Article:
One of the pioneering directors of motion pictures was Frenchwoman Alice Guy. She directed early films for the trailblazing French film maker Gaumont before she and her husband came to the U.S. and started their own movie company. Changes in the industry eventually put her company and other independents out of business. She returned to France but was unable to find film work. Guy’s accomplishments wouldn’t be recognized until much later in the 20th century.
Hers is the story of female movie directors in microcosm — visionary women frustrated by a male-dominated industry, whose accomplishments were overlooked or credited to men.
Change has been glacial in the movie industry, but in recent years, more women have been getting the chance to prove themselves behind the camera — and being recognized for their talent. The fruits of their work are manifesting themselves increasingly in profitable motion pictures.
To determine the highest-grossing films directed by women, 24/7 Tempo reviewed films with female directors made between 1990 and 2019. Films are ranked by world box office gross with data from The Numbers, an online movie database owned by Nash Information Services. Information on casts came from IMDb, an online movie database owned by Amazon. Tomatometer scores are from Rotten Tomatoes, an online movie and TV review aggregator, and are current as of November 2021. We excluded films directed by women in collaboration with a male director.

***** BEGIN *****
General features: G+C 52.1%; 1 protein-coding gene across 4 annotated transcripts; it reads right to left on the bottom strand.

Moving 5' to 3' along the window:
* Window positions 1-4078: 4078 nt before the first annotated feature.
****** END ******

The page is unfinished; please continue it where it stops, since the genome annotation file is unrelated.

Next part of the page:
Rom-coms such as “What Women Want” and “Sleepless in Seattle” — directed by Nancy Meyers and Nora Ephron, respectively — are on the list. (Between them, the two have 11 films ranked here.) Nail-biters such as “Zero Dark Thirty” and the horror remake “Carrie,” both directed by women, found favor among audiences — as did historically based movies such as “Unbroken” and “The Iron Lady.”
Patty Jenkins became the first female director of a superhero film by helming the mega-hit “Wonder Woman,” which is among the 100 top-grossing movies of all time. Comedians who went behind the camera to make box-office magic include Penny Marshall and Betty Thomas, each with two entries on the list. (Click here for the complete list of the 100 top-grossing movies of all time.)
Sofia Coppola, Jodie Foster, and Angelina Jolie are actors whose directorial efforts produced profitable and critically acclaimed movies. Coppola was the first American woman to be nominated for a Best Director Oscar, and one of only seven nominated for the award in Oscar history. The first woman to win the award was Kathryn Bigelow, who took home the golden statue for “The Hurt Locker” in 2010. Chloe Zhao won in 2020 for “Nomadland” to become the first woman of color to win the Best Director Oscar. (See who won the Oscar for Best Director every year since the Oscars began.)